Cat and Mouse
Driven by erratic bounces in month-to-month and year-to-year fuel margins, which have formed a discouraging and obvious long term downward trend line, and facing a similarly unpredictable dilemma on the expense side of the equation with uncapped, runaway credit card fees, retailers are once again focusing on controlling shrink at store level to show a profit. Not that this is a novel approach. Retailers have long understood that better than 75% of losses come from the very people they trust to provide superior customer service. For fear of losing their job and the only source of health and other benefits that come with it during this two year recession period, some store employees have re-thought the “rationalization” for stealing and moved it down their priority list behind eating and having a roof overhead. The “motivation” and “opportunity” still exist for those inclined. But as long as retailers accept cash for cigarettes, beer and merchandise, employees will be creating ways to take a little extra cash home.
Not your Mom and Pop’s Technology
Handling customer transactions today requires a level of sophistication that is not uncommon for the twenty-something crowd that staffs most retail/restaurant operations, even the lesser educated. Most point of sale systems that comply with PCATS standards and are PCI compliant are loaded with functionality that didn’t exist with the cigar box. Regardless of the system, any good loss prevention person worth their weight in audit skills will tell you that it is about finding the “who” behind the losses – putting a name to the dollars lost. Industry hardware and software solution providers developed this generation of store tools to help retailers find the “who.”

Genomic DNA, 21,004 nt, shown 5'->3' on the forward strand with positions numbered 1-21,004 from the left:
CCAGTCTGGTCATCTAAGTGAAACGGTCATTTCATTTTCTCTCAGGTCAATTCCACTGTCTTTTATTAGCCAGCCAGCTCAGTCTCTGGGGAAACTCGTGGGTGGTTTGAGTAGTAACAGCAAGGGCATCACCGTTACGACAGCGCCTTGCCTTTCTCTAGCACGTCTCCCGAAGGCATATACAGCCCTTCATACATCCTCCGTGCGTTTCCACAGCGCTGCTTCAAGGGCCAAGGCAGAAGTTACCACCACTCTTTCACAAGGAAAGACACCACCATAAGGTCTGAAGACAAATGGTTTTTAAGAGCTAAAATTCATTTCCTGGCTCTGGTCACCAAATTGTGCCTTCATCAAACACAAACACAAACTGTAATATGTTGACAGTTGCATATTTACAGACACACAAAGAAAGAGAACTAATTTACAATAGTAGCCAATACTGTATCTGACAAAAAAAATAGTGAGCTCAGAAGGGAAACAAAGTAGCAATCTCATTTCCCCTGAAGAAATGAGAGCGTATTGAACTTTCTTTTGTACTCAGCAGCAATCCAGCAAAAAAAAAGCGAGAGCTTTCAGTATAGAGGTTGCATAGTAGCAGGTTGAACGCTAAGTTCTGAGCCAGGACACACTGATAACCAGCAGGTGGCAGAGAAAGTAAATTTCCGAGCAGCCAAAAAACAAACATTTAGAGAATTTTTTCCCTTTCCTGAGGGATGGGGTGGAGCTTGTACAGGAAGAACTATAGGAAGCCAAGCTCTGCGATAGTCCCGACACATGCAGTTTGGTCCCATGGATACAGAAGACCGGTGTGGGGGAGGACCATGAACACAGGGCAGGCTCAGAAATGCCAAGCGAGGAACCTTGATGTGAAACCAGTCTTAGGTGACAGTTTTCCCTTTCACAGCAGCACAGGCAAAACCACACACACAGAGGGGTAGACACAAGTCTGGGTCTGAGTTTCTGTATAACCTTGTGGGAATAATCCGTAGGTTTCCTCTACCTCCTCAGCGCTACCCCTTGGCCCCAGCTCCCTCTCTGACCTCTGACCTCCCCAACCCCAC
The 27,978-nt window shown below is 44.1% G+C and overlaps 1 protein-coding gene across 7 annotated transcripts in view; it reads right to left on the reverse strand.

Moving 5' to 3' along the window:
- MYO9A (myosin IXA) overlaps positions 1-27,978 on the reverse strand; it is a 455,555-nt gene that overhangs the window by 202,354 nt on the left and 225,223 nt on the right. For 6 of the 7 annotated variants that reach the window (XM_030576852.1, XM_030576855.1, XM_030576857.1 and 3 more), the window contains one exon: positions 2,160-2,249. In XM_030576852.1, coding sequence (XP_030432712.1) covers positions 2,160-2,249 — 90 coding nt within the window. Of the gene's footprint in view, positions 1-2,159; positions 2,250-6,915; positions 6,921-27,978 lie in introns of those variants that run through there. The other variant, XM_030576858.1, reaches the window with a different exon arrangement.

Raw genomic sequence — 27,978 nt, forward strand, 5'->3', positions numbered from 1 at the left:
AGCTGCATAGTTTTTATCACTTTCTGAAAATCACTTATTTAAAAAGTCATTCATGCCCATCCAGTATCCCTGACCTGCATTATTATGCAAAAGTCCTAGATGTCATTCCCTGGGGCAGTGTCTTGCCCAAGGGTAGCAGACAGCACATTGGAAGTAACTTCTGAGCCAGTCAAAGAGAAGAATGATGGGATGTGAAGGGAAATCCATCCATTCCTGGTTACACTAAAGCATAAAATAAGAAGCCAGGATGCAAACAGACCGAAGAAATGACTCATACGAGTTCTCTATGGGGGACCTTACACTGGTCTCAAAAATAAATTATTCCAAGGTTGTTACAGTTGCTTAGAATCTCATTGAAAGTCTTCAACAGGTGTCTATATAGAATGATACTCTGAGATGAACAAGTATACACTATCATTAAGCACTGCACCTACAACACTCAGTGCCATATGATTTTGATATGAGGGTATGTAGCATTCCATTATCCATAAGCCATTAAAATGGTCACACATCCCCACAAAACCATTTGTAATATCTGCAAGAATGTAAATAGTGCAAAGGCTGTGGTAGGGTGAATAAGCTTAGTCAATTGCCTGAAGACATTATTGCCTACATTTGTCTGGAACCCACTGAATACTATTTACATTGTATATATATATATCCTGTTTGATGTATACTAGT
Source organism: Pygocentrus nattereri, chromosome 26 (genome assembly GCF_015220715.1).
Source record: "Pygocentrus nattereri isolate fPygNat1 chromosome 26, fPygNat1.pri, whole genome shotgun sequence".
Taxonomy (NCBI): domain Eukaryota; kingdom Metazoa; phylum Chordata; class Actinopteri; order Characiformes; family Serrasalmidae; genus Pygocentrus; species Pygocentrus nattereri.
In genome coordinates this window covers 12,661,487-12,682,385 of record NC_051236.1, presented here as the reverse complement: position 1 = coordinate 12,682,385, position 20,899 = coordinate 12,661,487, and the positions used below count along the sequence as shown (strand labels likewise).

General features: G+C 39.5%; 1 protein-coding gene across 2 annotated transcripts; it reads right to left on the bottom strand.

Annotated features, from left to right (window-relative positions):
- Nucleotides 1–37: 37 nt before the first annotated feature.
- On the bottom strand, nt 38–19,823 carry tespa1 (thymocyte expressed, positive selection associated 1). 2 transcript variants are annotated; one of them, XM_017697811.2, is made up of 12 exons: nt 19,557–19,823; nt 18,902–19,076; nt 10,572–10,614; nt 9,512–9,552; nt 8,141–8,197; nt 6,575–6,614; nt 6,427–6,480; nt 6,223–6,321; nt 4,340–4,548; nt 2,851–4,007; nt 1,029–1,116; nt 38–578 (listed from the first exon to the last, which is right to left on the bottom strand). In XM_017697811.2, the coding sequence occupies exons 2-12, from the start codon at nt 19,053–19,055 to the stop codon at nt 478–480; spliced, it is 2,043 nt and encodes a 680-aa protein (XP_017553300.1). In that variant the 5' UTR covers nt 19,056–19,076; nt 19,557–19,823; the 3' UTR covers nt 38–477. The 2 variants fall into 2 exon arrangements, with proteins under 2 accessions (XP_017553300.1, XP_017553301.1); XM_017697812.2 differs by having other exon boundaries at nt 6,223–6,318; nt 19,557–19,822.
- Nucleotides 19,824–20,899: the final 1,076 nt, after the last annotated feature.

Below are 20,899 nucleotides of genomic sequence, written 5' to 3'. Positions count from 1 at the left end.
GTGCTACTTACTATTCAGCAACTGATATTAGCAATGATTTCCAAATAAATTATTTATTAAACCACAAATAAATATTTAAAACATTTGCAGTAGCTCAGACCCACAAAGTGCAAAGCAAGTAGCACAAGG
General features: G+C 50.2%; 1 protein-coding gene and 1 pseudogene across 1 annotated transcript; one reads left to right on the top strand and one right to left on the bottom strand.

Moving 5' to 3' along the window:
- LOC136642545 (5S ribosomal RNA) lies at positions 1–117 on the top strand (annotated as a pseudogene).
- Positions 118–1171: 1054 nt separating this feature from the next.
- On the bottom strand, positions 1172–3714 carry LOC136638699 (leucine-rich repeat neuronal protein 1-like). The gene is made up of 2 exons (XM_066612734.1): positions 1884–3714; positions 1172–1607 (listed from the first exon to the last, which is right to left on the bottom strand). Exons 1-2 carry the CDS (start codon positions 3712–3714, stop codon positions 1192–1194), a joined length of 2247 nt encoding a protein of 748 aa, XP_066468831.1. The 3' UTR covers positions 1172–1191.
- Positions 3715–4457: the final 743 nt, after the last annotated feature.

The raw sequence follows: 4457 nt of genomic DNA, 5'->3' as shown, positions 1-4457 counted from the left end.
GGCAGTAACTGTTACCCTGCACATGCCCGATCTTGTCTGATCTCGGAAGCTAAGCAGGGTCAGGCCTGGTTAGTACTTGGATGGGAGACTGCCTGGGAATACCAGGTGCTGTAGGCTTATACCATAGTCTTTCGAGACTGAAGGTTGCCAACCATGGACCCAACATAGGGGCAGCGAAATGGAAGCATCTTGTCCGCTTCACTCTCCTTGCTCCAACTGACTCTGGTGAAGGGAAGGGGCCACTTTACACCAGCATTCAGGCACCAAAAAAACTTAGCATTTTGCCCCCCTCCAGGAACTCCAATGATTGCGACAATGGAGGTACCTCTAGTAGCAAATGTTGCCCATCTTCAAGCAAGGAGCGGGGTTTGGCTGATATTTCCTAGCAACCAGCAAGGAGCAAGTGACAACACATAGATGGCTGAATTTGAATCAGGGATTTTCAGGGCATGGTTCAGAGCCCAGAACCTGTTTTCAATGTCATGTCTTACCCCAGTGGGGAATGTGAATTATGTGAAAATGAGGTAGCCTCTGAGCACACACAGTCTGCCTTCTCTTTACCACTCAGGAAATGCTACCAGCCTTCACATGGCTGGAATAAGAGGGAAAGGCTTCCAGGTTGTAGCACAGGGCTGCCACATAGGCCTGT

Business Intelligence and Predictive Analytics
Loss prevention is now loss predicting. Technology and the tools available for convenience/petroleum retailers have changed the game. Industry solution providers have developed robust software packages, integrated pos models, and reporting that can pinpoint with fair certainty after only a couple of shifts if an employee is getting the money to the register. Analyzing employee register behavior today is like monitoring theft tracks on steroids. Guessing is eliminated from the equation and the documentation is ready-made. Today’s LP is predicting employee behavior. Predictive analytics is expanding to allow industry LP professionals to communicate with field operations more effectively, handle triple the number of stores, and deliver lower losses. When the recession finally ends and store employees return to normal levels of rationalizing theft, the retailers who have invested in current loss prevention technology will surely get more money to the bank.